Loft conversion Purlin and new joists

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Hi, im in the process of planning my new loft conversion and have already had architects and structural engineers draw up plans which are not exactly what we had requested and im hoping someone could advise on some issues of disagreement.

1) we wanted to keep the loft Purlins in and remove the 2 props supporting it, and instead install the steel beams about 70cm directly below the purlins & support the Purlin with several 3x2 posts running off the top of these steels along the length of the purlin.

However the architect says the purling needs to come out and a box web structure built instead. This would restrict us greatly as we wanted that space beyond the purlin to remain as open as possible for storage.

2) we wanted the new loft floor to be suspended and totally independent from the existing ceiling, so that there is no noise produced for people in the bedrooms below when the kids are running around in the loft.

However the architect said this is not possible as the existing ceiling will sag and be unsupported (this makes no sense as its currently fine and a new suspended loft floor will not touch the ceiling so i fail to see why the ceiling would suddenly be unsupported) and has planned for the new loft floor joists to run alongside the ceiling beams and bolted together.

The loft space is large.
Party wall to party wall is 5.6 meters
Ceiling joists to ridge beam is 3.8 meters
There are two purlins on either side, 1 meter up and the second is about 2.4 meters up.

Any advise would be much appreciated
 
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It would be perfectly feasible to support the lower purlin with props off a steel beam below; in fact it would probably be more expensive to design and build some form of timber box girder.
You can support the timber floor clear of the existing ceiling joists, though whether the ceiling joists would sag depends on their unsupported span.
 
It would be perfectly feasible to support the lower purlin with props off a steel beam below; in fact it would probably be more expensive to design and build some form of timber box girder.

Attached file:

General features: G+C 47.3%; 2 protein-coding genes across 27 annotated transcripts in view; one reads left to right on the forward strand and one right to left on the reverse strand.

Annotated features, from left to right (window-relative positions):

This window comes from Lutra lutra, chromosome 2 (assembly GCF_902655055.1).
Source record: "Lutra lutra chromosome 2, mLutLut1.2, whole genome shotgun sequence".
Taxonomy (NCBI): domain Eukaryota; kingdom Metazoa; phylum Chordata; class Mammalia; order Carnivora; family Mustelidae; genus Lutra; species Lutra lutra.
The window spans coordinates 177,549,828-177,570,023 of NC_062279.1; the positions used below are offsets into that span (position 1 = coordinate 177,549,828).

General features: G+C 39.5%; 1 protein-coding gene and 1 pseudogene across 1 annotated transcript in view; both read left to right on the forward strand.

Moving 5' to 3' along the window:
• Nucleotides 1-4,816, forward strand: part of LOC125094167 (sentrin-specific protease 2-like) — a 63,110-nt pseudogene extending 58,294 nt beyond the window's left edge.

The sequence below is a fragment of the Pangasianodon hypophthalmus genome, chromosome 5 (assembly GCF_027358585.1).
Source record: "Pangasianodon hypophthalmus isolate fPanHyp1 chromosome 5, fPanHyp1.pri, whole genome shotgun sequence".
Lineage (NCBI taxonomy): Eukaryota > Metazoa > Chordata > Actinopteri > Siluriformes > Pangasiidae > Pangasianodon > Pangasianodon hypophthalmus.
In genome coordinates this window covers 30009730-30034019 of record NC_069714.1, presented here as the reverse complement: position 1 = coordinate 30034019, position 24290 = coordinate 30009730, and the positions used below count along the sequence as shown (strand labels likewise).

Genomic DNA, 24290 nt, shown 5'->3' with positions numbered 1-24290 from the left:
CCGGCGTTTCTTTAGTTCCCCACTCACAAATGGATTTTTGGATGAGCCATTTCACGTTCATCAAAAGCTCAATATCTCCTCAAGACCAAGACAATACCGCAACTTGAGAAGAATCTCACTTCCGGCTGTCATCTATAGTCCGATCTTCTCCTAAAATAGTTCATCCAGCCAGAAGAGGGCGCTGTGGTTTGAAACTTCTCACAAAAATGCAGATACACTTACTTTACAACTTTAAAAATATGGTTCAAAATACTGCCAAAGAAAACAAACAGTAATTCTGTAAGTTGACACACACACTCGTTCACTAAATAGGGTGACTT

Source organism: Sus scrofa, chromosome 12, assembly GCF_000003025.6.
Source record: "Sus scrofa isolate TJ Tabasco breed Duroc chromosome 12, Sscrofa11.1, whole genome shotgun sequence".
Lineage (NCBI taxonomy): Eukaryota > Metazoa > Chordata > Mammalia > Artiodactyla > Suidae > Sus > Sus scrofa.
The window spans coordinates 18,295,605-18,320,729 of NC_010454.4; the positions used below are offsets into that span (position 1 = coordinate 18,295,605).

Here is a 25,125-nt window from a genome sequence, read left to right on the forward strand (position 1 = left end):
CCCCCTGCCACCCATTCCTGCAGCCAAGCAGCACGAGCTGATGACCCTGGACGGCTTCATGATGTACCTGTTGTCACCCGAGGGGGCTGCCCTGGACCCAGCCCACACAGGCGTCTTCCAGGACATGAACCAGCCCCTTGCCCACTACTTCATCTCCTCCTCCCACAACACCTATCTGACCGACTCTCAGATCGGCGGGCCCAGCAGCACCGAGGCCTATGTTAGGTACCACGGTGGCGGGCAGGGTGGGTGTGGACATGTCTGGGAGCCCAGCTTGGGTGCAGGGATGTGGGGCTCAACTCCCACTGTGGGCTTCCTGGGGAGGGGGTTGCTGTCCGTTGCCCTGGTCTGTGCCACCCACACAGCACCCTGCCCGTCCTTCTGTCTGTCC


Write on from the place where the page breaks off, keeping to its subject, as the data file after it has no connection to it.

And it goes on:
You can support the timber floor clear of the existing ceiling joists, though whether the ceiling joists would sag depends on their unsupported span.

Thank you for your reply.

In regards to the ceiling joists sagging, i dont see why they would sag if theres no weight being added to these? I'm not a structural engineer though so not really sure how a new loft may impact the existing structure. I was planning on leaving them as they are now, with the new floor suspended above these?
 
If the new floor is completely separate from the existing ceiling, and if you are not removing any existing support to the joists (sometimes they are supported mid-span by a timber runner supported by thin timber hangers nailed to the ridge or a purlin) then the ceiling will be OK.

Sometimes engineers point to the published load/span tables which will show that much larger ceiling joists would be needed for your spans. However, these tables allow for the extra live load when lofts are used for storage, which will obviously not apply in your case.
 
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1) we wanted to keep the loft Purlins in and remove the 2 props supporting it, and instead install the steel beams about 70cm directly below the purlins & support the Purlin with several 3x2 posts running off the top of these steels along the length of the purlin.

On ours the steel wasn’t quite under the purlin so a structural stud wall was designed to replace it. This was 4x2 at 400mm centres with structural ply fixed to one side. Bolted to the steel at the bottom and nailed to the rafters at the top.

I’m guessing your purlin goes all the way party wall to other wall?
 
Yes our purling goes from party wall to party wall. The main reason i dont want a stud partition type wall with ply board is we were hoping to keep that area open both for storage and as play dens for the kids, something they have been requesting
 
Ours has an opening but unfortunately the space is just about crawlable. A den would have been great!!
 

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